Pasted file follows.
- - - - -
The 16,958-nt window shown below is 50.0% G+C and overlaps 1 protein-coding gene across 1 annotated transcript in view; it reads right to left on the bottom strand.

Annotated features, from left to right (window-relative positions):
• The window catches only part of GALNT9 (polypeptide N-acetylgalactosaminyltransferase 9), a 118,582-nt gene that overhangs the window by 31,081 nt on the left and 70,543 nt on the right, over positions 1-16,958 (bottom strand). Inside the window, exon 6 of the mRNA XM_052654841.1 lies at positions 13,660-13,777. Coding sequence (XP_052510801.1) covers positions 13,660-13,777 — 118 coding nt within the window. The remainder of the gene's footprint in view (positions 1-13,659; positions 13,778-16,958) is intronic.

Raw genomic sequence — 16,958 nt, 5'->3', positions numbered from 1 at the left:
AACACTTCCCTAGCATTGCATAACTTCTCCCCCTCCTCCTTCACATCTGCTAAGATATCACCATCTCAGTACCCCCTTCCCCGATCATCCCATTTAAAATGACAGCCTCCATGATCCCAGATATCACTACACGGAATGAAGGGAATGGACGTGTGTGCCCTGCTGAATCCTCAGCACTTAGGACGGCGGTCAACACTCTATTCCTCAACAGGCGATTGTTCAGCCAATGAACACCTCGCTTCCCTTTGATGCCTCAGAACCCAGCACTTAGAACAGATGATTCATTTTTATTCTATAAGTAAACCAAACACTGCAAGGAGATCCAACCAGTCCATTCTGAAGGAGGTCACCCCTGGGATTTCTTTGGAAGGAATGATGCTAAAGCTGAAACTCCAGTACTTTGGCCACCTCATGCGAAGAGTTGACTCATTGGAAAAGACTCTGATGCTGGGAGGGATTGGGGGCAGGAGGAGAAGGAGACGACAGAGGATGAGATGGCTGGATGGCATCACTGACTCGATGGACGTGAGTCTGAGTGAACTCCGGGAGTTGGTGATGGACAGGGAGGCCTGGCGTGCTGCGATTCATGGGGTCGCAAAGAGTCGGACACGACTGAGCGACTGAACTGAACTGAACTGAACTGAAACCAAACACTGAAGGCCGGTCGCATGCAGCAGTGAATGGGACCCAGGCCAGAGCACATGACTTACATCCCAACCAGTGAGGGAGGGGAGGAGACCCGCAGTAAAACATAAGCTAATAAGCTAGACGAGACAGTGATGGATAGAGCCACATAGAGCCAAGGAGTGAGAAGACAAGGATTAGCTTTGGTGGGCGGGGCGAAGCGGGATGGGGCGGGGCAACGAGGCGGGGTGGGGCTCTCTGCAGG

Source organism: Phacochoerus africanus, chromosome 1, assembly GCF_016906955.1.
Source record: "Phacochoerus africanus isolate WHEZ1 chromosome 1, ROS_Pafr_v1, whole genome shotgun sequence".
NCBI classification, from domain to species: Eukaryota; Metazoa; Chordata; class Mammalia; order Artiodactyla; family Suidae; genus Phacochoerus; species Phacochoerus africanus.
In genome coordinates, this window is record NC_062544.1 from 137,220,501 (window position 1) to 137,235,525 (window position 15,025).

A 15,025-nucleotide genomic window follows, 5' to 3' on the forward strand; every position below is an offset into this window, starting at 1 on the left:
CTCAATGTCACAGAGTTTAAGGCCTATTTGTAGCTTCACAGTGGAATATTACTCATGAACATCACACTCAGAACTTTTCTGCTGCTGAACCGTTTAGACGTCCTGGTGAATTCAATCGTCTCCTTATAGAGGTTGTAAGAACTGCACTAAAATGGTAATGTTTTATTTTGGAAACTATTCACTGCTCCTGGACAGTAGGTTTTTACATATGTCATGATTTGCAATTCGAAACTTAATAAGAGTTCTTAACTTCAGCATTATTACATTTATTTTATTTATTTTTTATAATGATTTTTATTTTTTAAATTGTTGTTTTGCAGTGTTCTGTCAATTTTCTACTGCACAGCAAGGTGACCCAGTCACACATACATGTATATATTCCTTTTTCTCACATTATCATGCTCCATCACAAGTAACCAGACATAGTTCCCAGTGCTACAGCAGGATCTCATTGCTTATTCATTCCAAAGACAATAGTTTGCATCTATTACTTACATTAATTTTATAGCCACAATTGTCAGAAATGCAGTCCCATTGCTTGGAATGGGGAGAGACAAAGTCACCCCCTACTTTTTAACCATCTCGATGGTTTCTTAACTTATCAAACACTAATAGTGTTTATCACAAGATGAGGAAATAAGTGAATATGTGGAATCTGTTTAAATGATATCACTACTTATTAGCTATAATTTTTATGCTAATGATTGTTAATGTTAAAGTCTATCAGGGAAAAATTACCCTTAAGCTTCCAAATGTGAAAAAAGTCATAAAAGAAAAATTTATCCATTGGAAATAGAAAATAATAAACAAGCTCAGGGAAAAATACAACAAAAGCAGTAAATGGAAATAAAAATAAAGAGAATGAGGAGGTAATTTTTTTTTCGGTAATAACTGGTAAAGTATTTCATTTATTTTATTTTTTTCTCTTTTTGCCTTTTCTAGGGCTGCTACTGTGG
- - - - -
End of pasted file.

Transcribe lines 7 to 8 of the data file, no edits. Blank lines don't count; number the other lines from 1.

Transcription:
Source record: "Phacochoerus africanus isolate WHEZ1 chromosome 1, ROS_Pafr_v1, whole genome shotgun sequence".
NCBI classification, from domain to species: Eukaryota; Metazoa; Chordata; class Mammalia; order Artiodactyla; family Suidae; genus Phacochoerus; species Phacochoerus africanus.